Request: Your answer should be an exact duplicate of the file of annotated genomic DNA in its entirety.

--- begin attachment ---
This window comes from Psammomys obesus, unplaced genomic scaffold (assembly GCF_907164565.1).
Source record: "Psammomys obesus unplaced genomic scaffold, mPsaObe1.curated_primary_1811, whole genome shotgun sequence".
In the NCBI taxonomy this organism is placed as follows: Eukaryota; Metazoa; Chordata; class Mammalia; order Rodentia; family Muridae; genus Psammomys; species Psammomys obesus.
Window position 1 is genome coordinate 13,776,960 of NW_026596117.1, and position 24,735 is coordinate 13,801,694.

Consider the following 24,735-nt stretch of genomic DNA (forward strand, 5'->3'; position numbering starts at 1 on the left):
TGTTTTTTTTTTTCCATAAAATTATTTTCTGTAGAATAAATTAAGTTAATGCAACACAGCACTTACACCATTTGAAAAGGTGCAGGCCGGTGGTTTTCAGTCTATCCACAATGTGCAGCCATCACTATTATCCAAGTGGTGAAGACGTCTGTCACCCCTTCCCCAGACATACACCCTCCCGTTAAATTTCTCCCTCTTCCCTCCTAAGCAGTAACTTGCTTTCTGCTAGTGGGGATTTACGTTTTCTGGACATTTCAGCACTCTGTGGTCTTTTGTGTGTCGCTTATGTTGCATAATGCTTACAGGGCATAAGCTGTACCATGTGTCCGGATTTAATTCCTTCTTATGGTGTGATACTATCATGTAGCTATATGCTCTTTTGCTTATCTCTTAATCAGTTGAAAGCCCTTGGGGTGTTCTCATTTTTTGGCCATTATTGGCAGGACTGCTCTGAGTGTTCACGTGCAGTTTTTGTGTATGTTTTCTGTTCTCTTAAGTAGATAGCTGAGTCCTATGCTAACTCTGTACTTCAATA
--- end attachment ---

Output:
This window comes from Psammomys obesus, unplaced genomic scaffold (assembly GCF_907164565.1).
Source record: "Psammomys obesus unplaced genomic scaffold, mPsaObe1.curated_primary_1811, whole genome shotgun sequence".
In the NCBI taxonomy this organism is placed as follows: Eukaryota; Metazoa; Chordata; class Mammalia; order Rodentia; family Muridae; genus Psammomys; species Psammomys obesus.
Window position 1 is genome coordinate 13,776,960 of NW_026596117.1, and position 24,735 is coordinate 13,801,694.

Consider the following 24,735-nt stretch of genomic DNA (forward strand, 5'->3'; position numbering starts at 1 on the left):
TGTTTTTTTTTTTCCATAAAATTATTTTCTGTAGAATAAATTAAGTTAATGCAACACAGCACTTACACCATTTGAAAAGGTGCAGGCCGGTGGTTTTCAGTCTATCCACAATGTGCAGCCATCACTATTATCCAAGTGGTGAAGACGTCTGTCACCCCTTCCCCAGACATACACCCTCCCGTTAAATTTCTCCCTCTTCCCTCCTAAGCAGTAACTTGCTTTCTGCTAGTGGGGATTTACGTTTTCTGGACATTTCAGCACTCTGTGGTCTTTTGTGTGTCGCTTATGTTGCATAATGCTTACAGGGCATAAGCTGTACCATGTGTCCGGATTTAATTCCTTCTTATGGTGTGATACTATCATGTAGCTATATGCTCTTTTGCTTATCTCTTAATCAGTTGAAAGCCCTTGGGGTGTTCTCATTTTTTGGCCATTATTGGCAGGACTGCTCTGAGTGTTCACGTGCAGTTTTTGTGTATGTTTTCTGTTCTCTTAAGTAGATAGCTGAGTCCTATGCTAACTCTGTACTTCAATA